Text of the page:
The frontier, he thought. Their neighbors in the tiny cramped conapt with which they shared a bathroom ... or had, up until last month, at which point the Pattersons had emigrated to Whale's Mouth. The vid-sig letters from Jerome Patterson; god, they had raved about conditions across on the other side. If anything, the info spots-ads, to be exact -- had understated the beauty of the real-sit over there. The beauty -- and the opportunity.
"We need men," President Omar Jones was declaring. "Good strong men who can do any kind of work. Are you that man? Able, willing, and get-up-and-go, over eighteen years of age? Willing to start a new life, using your mind and your hands, the skills God gave you? Think about it. What are you doing with those hands, those skills, right now?"
Doing quality-control on an autofac line, McElhatten thought to himself bitterly; a job which a pigeon could do better; fact was, a pigeon did do so, to check his work.
"Can you imagine," he said to his wife, "holding down a job where a pigeon has a better eye than you for mis-tolerances?" And that was exactly his situation; he ejected parts which were nor properly aligned, and, when he missed, the pigeon noted the miss, the defective part allowed to pass; it picked out the misaligned part, pecked a reject-button which kicked the part from the moving belt. And, as they quit and emigrated, the quality control men at Krino Associates were, one by one, replaced by pigeons.
He stayed on now, really, only because the union to which he belonged was strong enough to insist that his seniority made it mandatory for Krino to keep him on. But once he quit, once he left --
"Then," he said to Ruth, "the pigeon moves in. Okay, let it; we're going across to Whale's Mouth, and from then on I won't be competing with birds." Competing, he thought, and losing. Offering my employers the poorer showing." And Krino will be glad," he said, with misery.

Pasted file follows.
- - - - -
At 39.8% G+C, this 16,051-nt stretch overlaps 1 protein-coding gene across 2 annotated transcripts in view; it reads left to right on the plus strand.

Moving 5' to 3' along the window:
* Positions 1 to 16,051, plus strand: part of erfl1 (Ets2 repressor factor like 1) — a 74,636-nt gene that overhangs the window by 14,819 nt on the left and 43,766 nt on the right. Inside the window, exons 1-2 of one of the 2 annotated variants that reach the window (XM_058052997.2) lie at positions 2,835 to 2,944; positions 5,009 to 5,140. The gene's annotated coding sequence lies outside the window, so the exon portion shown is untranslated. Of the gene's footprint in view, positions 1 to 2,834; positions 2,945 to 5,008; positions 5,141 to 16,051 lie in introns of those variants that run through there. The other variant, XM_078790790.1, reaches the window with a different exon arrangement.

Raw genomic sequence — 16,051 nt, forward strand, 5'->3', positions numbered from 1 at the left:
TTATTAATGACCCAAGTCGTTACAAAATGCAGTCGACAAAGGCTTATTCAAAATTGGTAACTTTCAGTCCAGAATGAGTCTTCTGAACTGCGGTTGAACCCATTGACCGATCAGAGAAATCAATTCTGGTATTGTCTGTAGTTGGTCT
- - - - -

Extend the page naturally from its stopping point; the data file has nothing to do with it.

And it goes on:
"I just wish," Ruth said, "that you had a particular job lined up over there at Newcolonizedland. I mean, they talk about 'all the jobs,' but you can't take 'all the jobs.' What one job are you --" She hesitated. "Skilled for?" After all, he had worked for Krino Associates for ten years.
"I'm going to farm."
She stared at him.
"They'll give us twenty acres. We'll buy sheep here, those black faced ones. Suffolk. Take six across, five ewes and a ram, put up fences, build ourselves a house out of prefab sections --" He knew he could do it. Others had, as they had described -- not in impersonal ads -- but in letters vid- signaled back and then transcribed by Vidphone Corporation and posted on the bulletin board of the conapt building.
"But if we don't like it," Ruth murmured apprehensively, "we won't be able to come back; I mean, that seems so strange. Those teleportation machines ... working one way only."
"The extra-galactic nebulae," he said patiently. "The recession of matter outward; the universe is exploding, growing; the Telpor relates your molecules as energy configurations in this outflow --"
"I don't understand," Ruth said. "But I do know this," she said, and, from her purse, brought a leaflet.
Studying the leaflet, McElhatten scowled. "Cranks. This is hate literature, Ruth. Don't accept it." He began to crumple it up.
"They don't call themselves by a hating name. 'Friends of a United People.' They're a small group of worried, dedicated people, opposed to --"